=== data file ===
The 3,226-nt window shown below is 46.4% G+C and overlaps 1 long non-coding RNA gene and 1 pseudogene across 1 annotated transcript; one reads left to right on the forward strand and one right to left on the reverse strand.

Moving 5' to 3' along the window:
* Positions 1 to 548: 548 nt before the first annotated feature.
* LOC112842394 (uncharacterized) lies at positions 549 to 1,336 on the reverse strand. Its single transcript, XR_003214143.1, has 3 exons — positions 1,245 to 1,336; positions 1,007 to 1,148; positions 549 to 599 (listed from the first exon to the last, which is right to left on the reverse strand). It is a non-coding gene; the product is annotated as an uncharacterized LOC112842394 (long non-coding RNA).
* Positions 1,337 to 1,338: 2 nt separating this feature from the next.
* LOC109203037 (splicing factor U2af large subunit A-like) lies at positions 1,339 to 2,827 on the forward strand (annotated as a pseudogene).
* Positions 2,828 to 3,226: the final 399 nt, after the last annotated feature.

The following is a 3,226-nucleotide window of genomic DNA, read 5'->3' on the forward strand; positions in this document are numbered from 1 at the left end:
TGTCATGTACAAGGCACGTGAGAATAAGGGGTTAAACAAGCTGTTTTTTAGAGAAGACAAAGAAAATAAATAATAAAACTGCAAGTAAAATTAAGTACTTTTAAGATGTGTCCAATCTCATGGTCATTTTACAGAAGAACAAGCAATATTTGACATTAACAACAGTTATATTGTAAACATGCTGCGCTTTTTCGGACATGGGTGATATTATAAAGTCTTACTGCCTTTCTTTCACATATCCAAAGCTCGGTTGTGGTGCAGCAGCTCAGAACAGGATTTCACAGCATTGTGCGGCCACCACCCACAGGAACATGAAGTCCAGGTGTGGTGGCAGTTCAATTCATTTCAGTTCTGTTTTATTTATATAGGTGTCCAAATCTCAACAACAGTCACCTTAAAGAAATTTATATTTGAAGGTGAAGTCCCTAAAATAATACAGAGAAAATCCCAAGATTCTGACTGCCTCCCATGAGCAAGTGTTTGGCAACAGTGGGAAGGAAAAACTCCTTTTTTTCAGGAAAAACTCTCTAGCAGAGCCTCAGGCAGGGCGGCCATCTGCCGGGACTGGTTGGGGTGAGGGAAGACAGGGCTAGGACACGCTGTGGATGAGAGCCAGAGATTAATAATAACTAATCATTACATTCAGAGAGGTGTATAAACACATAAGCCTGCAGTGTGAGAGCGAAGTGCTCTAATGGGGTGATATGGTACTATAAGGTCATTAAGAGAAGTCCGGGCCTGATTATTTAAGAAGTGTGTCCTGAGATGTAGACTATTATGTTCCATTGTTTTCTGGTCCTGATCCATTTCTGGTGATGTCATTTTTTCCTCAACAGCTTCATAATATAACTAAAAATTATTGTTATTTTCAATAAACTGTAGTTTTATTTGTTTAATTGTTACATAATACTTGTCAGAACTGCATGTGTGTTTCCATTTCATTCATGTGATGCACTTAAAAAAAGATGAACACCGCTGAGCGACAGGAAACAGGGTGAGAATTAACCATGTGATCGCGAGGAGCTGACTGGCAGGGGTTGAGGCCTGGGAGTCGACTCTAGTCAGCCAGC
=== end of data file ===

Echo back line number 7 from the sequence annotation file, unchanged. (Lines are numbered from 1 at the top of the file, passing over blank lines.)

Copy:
* Positions 2,828 to 3,226: the final 399 nt, after the last annotated feature.